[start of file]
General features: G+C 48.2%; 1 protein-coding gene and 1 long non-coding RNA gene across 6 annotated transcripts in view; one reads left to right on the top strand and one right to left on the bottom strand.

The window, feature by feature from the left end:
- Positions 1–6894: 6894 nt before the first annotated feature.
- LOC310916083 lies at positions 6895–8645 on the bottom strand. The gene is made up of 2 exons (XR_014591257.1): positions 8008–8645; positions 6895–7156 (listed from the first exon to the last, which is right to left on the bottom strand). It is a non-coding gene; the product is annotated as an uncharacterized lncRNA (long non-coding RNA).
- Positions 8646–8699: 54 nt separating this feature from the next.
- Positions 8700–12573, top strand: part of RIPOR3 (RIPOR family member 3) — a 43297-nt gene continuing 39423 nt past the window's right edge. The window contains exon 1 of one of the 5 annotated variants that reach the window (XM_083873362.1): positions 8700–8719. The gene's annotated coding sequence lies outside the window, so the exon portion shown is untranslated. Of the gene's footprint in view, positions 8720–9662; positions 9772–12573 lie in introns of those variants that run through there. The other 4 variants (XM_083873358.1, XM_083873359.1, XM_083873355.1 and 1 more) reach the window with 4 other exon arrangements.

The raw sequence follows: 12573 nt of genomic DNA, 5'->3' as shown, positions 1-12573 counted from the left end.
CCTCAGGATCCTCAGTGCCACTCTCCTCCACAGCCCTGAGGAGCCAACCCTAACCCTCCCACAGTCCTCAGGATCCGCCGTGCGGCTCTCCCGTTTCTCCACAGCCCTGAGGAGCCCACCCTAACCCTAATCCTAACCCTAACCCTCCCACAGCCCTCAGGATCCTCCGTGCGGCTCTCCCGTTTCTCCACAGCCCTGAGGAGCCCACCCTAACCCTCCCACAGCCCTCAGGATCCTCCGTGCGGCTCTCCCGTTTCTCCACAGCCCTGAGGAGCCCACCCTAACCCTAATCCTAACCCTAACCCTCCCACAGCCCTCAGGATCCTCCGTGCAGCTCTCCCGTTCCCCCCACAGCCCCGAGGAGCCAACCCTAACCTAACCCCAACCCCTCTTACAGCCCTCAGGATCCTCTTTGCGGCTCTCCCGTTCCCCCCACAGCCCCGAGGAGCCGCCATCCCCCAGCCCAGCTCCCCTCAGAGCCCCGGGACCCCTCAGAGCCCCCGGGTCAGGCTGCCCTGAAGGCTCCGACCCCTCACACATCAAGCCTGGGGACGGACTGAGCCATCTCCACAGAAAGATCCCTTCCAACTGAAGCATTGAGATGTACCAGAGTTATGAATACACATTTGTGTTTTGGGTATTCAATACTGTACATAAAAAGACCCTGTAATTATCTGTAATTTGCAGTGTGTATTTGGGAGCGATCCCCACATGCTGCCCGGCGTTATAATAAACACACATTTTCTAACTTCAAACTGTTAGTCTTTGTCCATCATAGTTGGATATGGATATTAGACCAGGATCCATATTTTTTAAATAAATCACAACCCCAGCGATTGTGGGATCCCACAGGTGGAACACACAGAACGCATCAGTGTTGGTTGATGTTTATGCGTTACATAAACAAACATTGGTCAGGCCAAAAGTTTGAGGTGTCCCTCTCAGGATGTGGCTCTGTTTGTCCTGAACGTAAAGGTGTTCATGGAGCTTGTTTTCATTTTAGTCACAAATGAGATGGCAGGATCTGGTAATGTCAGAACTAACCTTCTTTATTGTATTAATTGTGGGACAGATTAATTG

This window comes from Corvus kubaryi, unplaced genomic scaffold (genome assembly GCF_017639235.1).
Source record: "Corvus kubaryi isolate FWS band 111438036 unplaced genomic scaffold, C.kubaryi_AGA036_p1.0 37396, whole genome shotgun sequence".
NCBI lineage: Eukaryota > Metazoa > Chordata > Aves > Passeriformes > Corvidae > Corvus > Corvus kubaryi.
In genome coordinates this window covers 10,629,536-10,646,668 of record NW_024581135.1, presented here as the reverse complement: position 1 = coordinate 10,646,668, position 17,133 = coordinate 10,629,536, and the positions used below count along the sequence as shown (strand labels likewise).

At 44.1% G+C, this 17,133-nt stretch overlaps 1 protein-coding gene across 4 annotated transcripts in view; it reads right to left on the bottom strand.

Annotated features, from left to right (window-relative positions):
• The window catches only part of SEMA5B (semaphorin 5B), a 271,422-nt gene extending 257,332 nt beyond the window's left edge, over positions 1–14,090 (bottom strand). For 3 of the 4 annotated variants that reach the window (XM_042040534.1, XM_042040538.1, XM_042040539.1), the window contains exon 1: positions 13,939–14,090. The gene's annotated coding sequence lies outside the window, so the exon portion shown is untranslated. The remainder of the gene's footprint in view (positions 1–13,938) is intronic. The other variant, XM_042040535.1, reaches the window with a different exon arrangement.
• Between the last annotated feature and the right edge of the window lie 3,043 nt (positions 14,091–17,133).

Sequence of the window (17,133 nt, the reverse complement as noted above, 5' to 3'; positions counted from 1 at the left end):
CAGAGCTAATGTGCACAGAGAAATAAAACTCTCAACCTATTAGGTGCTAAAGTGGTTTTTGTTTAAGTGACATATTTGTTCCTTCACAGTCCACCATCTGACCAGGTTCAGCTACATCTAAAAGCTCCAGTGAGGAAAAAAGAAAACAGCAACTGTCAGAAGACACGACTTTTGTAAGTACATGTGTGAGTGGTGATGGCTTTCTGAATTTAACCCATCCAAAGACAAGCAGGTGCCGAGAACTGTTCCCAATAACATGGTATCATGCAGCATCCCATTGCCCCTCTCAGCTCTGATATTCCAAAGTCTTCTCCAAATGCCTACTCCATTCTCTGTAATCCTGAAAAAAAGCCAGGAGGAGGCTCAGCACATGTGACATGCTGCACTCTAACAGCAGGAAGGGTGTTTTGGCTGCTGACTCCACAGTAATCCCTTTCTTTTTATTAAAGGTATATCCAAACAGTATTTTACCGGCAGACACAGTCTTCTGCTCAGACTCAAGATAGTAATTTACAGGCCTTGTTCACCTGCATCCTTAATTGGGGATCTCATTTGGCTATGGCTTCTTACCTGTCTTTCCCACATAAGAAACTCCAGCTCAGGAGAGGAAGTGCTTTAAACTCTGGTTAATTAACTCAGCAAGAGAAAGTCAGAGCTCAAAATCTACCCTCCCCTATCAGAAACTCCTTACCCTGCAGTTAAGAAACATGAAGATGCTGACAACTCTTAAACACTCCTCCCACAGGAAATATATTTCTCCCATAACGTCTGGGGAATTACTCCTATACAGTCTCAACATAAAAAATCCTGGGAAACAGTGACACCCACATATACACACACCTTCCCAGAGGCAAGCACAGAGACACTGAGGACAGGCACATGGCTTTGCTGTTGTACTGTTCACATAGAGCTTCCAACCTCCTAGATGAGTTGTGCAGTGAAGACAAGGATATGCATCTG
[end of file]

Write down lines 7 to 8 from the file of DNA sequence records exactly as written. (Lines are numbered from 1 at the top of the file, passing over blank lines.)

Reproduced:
The raw sequence follows: 12573 nt of genomic DNA, 5'->3' as shown, positions 1-12573 counted from the left end.
CCTCAGGATCCTCAGTGCCACTCTCCTCCACAGCCCTGAGGAGCCAACCCTAACCCTCCCACAGTCCTCAGGATCCGCCGTGCGGCTCTCCCGTTTCTCCACAGCCCTGAGGAGCCCACCCTAACCCTAATCCTAACCCTAACCCTCCCACAGCCCTCAGGATCCTCCGTGCGGCTCTCCCGTTTCTCCACAGCCCTGAGGAGCCCACCCTAACCCTCCCACAGCCCTCAGGATCCTCCGTGCGGCTCTCCCGTTTCTCCACAGCCCTGAGGAGCCCACCCTAACCCTAATCCTAACCCTAACCCTCCCACAGCCCTCAGGATCCTCCGTGCAGCTCTCCCGTTCCCCCCACAGCCCCGAGGAGCCAACCCTAACCTAACCCCAACCCCTCTTACAGCCCTCAGGATCCTCTTTGCGGCTCTCCCGTTCCCCCCACAGCCCCGAGGAGCCGCCATCCCCCAGCCCAGCTCCCCTCAGAGCCCCGGGACCCCTCAGAGCCCCCGGGTCAGGCTGCCCTGAAGGCTCCGACCCCTCACACATCAAGCCTGGGGACGGACTGAGCCATCTCCACAGAAAGATCCCTTCCAACTGAAGCATTGAGATGTACCAGAGTTATGAATACACATTTGTGTTTTGGGTATTCAATACTGTACATAAAAAGACCCTGTAATTATCTGTAATTTGCAGTGTGTATTTGGGAGCGATCCCCACATGCTGCCCGGCGTTATAATAAACACACATTTTCTAACTTCAAACTGTTAGTCTTTGTCCATCATAGTTGGATATGGATATTAGACCAGGATCCATATTTTTTAAATAAATCACAACCCCAGCGATTGTGGGATCCCACAGGTGGAACACACAGAACGCATCAGTGTTGGTTGATGTTTATGCGTTACATAAACAAACATTGGTCAGGCCAAAAGTTTGAGGTGTCCCTCTCAGGATGTGGCTCTGTTTGTCCTGAACGTAAAGGTGTTCATGGAGCTTGTTTTCATTTTAGTCACAAATGAGATGGCAGGATCTGGTAATGTCAGAACTAACCTTCTTTATTGTATTAATTGTGGGACAGATTAATTG